1 results for Ashbrook, William James

  • Involvement of NAD biosynthesis in the development of stress-induced mutation in Mesorhizobium loti strain R7A

    Ashbrook, William James (2012)

    Masters thesis
    University of Otago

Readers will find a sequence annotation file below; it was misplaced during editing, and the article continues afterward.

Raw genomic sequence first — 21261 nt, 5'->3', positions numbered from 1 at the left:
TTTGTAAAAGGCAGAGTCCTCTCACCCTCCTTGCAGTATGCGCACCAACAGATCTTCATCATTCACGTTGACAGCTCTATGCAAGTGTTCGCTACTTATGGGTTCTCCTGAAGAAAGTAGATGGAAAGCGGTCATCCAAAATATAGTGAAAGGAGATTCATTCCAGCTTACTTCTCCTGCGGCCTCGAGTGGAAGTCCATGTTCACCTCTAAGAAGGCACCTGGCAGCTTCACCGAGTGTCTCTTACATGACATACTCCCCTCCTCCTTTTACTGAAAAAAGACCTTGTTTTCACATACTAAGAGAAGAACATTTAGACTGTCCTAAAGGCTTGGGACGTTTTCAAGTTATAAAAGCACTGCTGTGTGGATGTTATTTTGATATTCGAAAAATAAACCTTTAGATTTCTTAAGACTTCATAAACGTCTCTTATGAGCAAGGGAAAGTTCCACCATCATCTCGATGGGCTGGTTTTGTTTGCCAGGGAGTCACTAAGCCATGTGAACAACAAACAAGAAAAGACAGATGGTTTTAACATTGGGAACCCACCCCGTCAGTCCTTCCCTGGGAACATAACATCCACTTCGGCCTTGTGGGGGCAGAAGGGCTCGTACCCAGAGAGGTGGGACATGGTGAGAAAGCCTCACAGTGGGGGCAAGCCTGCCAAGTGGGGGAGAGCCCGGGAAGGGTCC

One contentious method by which bacteria deal with a maladapted situation is what has been coined ‘adaptive’, ‘directed’ or ‘stress induced-mutation’. This involves mutants that compensate for some form of sub-lethal stress appearing in large numbers from an apparently non-dividing cell population after a protracted period of time. In Mesorhizobium loti this was first observed in the non-symbiotic strains CJ1 and N18. The stress-induced mutation involved the activation of a cryptic chromosomal dctABD locus which allowed these strains to utilize succinate as a sole carbon source (Dct+). In the current study the symbiotic strain R7A, which containsan integrative and conjugative element ICEMlSymR7A, was also shown to produce Dct+ mutants when under stress, when its active dct locus on ICEMlSymR7A was deleted. However a derivative of R7A cured of ICEMlSymR7A (strain R7ANS), did not form mutant colonies strongly suggesting that the causative locus was located on ICEMlSymR7A. In this work, the causative locus was identified as the nadQABC locus, which consists of genes encoding enzymes for the first three steps of the NAD de novo biosynthetic pathway (nadABC) and an upstream hypothetical ORF encoding a putative nudix hydrolase-like repressor (nadQ). Addition of this locus conferred the mutator phenotype on R7ANS. Furthermore, addition of increased concentrations of nicotinic acid, a precursor to NAD biosynthesis via a separate salvage pathway, also conferred the mutator phenotype on R7ANS, whereas increased nicotinic acid led to partial repression of the mutator phenotype in strains that contained the nadQABC locus. Mutants of R7A in the nadA, nadB and nadC genes were both nicotinic acid auxotrophs and unable to form Dct+ colonies without high concentrations of nicotinic acid. Expression data for this locus showed that all three de novo genes had significantly higher expression during prolonged incubation when compared to exponential growth, while nadQ appeared to be constitutive. Addition of nicotinic acid repressed expression of all three de novo genes in a concentration-dependent manner provided that nadQwas intact. Mutants in recA and mfd, genes essential to double-strand-break repair and transcription-coupled repair respectively, exhibited the mutator phenotype in the presence of nadQABC or high levels of nicotinic acid. The addition of exogenous catalase did not prevent the mutator phenotype, though it did lead to a small but consistent decrease in Dct+ colony formation. In conclusion, increased production of NAD was responsible for the mutator phenotype in M. loti, through a mechanism independent of either double-strand-break or transcription-coupled repair. This can occur through either de novo synthesis or salvage of NAD precursors, though nicotinic acid acted with NadQ as a co-repressor of de novo synthesis, leading to a decrease in mutator phenotype function in NAD prototrophic strains. A model is proposed in which the increase in the concentration of pro-oxidant NAD(H) leads to the formation of reactive oxygen species which in turn elevate the mutation rate due to genotoxic stress.

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